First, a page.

|Leader||Vidkun Quisling (executed for treason)|
|Founded||May 13, 1933|
|Dissolved||May 8, 1945(banned)|
|Headquarters||Formerly Oslo, Norway|
|Youth wing||Nasjonal Samlings Ungdomsfylking|
Norwegian romantic nationalism,
Nasjonal Samling (Norwegian pronunciation: [nɑʃuˈnɑːl ˈsɑmlɪŋ], National Unity, National Unification), abbreviated NS, was a fascist party in Norway active from 1933 to 1945. Founded by former minister of defense Vidkun Quisling and a group of supporters such as Johan Bernhard Hjort – who led the party's paramilitary wing (the Hird) for a short time before leaving the party in 1937 after various internal conflicts. The party claimed to have been founded on May 17, Norway's national holiday, but was in fact founded on May 13, 1933.
The party was never a factor in the national and local elections before the war, but it made its mark on Norwegian politics nonetheless. Despite the fact that it never managed to get more than 2.5% of the vote and failed to elect even one candidate to the Storting, it became a factor by polarizing the political scene. All of the established parties in Norway viewed it as a Norwegian version of the Nazis, and generally refused to cooperate with it in any way. Several of its marches and rallies before the war were either banned, or, as in Germany, marred by violence as working-class activists (communists and socialists) clashed with the Hird.
A significant trait of the party throughout its existence was a relatively high level of internal conflict. Antisemitism, Anti-Masonry, and differing views on religion, as well as the party's association with the Nazis and Germany were hotly debated, and factioned the party. When World War II broke out, the party had been reduced to a political sect with hardly any real activity.
Strong belief in Norse Paganism, romantic nationalism, authoritarianism, and corporatism dominated NS ideology. It also relied heavily on Nordic symbolism, utilizing Vikings, pre-Christian religion and runes in its propaganda and speeches. It asserted that its symbol (shown at the head of this article), a golden sun cross on a red background, had been the symbol of Olav, painted on his shield.
During the German occupation
When Germany invaded Norway in 1940, Quisling stormed into the Norwegian Broadcasting Corporation studios in Oslo and made a broadcast proclaiming himself Prime Minister and ordering all anti-German resistance to end immediately. However, King Haakon VII, in unoccupied territory along with the legitimate government, let it be known he would abdicate rather than appoint any government headed by Quisling. The government refused to step down in Quisling's favour or serve under him. It confirmed that resistance was to be continued. With no popular support, the German occupants quickly thrust Quisling aside.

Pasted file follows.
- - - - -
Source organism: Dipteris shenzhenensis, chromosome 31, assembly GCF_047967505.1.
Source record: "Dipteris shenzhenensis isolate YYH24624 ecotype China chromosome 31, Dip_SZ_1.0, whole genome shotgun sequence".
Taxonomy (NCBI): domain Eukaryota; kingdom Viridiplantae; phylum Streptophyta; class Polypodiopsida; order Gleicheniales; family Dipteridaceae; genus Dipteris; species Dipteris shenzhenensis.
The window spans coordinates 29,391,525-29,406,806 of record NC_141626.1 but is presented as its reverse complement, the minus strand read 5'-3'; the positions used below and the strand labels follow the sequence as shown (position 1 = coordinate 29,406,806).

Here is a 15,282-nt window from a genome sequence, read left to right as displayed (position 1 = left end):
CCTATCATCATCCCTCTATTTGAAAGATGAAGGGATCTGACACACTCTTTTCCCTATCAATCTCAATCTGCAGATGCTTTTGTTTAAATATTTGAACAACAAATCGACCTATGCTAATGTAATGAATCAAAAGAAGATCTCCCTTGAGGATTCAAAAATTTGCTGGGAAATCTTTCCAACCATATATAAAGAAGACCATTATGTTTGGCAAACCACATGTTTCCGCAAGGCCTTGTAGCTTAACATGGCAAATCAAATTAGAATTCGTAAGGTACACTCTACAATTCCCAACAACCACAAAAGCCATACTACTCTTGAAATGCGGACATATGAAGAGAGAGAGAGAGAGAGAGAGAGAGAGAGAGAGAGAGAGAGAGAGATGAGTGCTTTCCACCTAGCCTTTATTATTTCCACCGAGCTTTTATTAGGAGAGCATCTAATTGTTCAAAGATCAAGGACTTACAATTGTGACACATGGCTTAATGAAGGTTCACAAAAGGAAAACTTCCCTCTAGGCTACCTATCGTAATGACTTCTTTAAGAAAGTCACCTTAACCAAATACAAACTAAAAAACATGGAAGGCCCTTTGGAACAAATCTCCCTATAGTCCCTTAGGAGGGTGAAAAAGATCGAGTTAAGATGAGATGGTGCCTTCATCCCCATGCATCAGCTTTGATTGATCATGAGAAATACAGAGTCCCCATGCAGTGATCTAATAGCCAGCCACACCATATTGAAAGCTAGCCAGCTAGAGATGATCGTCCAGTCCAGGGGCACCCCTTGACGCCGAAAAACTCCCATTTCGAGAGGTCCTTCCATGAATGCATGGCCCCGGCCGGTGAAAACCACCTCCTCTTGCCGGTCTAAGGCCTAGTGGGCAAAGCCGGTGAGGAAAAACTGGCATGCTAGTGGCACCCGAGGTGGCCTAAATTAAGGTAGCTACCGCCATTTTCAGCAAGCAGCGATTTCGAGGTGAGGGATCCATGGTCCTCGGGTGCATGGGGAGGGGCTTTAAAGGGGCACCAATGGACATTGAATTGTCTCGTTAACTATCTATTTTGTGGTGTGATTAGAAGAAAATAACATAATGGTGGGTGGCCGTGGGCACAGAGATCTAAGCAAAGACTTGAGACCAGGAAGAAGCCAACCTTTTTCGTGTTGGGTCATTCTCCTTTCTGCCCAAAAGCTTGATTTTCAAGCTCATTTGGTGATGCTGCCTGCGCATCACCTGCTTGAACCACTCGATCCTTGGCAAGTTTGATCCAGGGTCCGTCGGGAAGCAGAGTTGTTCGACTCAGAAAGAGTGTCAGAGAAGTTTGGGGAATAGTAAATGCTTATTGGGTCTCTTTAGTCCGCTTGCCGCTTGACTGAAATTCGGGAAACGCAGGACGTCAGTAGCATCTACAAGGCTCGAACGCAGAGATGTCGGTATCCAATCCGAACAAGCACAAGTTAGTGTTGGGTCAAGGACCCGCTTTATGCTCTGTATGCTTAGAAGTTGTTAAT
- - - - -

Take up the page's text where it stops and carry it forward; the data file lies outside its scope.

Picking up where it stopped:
After a brief period with a civilian caretaker government (Administrasjonsrådet) appointed by the Supreme Court, the Germans took control through Reichskommissar Josef Terboven. He appointed a government responsible to himself, with most ministers from the ranks of Nasjonal Samling. However, the party leader, Quisling, was controversial in Norway as well as among the occupiers, and was denied a formal position until 1 February 1942, when he became “minister president” of the “National government”. Other important ministers were Jonas Lie (also head of the Norwegian wing of the SS from 1941) as minister of police, Dr. Gulbrand Lunde as minister of "popular enlightenment and propaganda", as well as the opera singer Albert Viljam Hagelin, who was Minister of Domestic Affairs. The NS administration had a certain amount of autonomy in purely civilian matters, but was in reality controlled by the Reichskommissar as “head of state”, subordinate only to Adolf Hitler.
The post-war authorities banned the party and prosecuted its members as collaborators. Nearly 50,000 were brought to trial, approximately half of whom received jail penalties. The authorities executed Quisling for treason as well as a few other high-profile NS members, and prominent German officials in Norway, for war crimes. The sentences' legality has been questioned, however, as Norway did not have peacetime capital punishment, and the Norwegian constitution at the time stipulated that capital punishment for war crimes had to be carried out during actual wartime.
Another issue of post-war treatment has been the ongoing Hamsun debate in Norway. The internationally renowned author Knut Hamsun, though never a member, was a well-known sympathiser. After the war Hamsun was, however, deemed mentally unfit to stand trial, and many feel that the issue of his links to the party has never been properly resolved. Hamsun's status as a Nobel Prize laureate and probably the best-known Norwegian author next to Henrik Ibsen, also results in his ties to NS being a touchy subject, as many feel the valuation of Hamsun's literature should not be marred by constant debate about whether or not he was a fascist.
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